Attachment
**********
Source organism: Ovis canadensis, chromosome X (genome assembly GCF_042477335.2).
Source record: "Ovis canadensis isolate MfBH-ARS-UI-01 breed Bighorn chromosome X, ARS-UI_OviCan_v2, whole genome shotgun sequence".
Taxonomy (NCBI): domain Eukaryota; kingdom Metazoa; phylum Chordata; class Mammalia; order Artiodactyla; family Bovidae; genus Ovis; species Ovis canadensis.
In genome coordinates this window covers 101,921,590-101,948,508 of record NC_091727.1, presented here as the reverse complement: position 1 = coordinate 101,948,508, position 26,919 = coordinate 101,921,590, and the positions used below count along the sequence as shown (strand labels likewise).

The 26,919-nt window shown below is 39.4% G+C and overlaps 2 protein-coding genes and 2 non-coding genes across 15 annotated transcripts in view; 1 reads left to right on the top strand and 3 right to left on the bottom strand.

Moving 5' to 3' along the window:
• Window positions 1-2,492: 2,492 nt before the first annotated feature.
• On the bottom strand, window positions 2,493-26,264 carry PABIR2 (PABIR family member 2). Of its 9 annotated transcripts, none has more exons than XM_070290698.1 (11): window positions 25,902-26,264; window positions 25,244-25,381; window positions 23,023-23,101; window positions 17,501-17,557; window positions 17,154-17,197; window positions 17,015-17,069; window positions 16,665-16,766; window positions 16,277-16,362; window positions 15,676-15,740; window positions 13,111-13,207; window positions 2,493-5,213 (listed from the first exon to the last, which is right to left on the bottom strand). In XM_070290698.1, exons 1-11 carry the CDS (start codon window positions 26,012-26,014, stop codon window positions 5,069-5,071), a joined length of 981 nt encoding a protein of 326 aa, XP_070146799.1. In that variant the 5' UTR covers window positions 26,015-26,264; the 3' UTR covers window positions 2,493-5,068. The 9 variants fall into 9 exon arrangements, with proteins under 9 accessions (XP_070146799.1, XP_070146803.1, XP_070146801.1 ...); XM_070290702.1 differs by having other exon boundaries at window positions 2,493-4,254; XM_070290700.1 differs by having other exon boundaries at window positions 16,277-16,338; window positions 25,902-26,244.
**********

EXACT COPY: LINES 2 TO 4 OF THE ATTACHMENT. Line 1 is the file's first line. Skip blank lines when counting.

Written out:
Source record: "Ovis canadensis isolate MfBH-ARS-UI-01 breed Bighorn chromosome X, ARS-UI_OviCan_v2, whole genome shotgun sequence".
Taxonomy (NCBI): domain Eukaryota; kingdom Metazoa; phylum Chordata; class Mammalia; order Artiodactyla; family Bovidae; genus Ovis; species Ovis canadensis.
In genome coordinates this window covers 101,921,590-101,948,508 of record NC_091727.1, presented here as the reverse complement: position 1 = coordinate 101,948,508, position 26,919 = coordinate 101,921,590, and the positions used below count along the sequence as shown (strand labels likewise).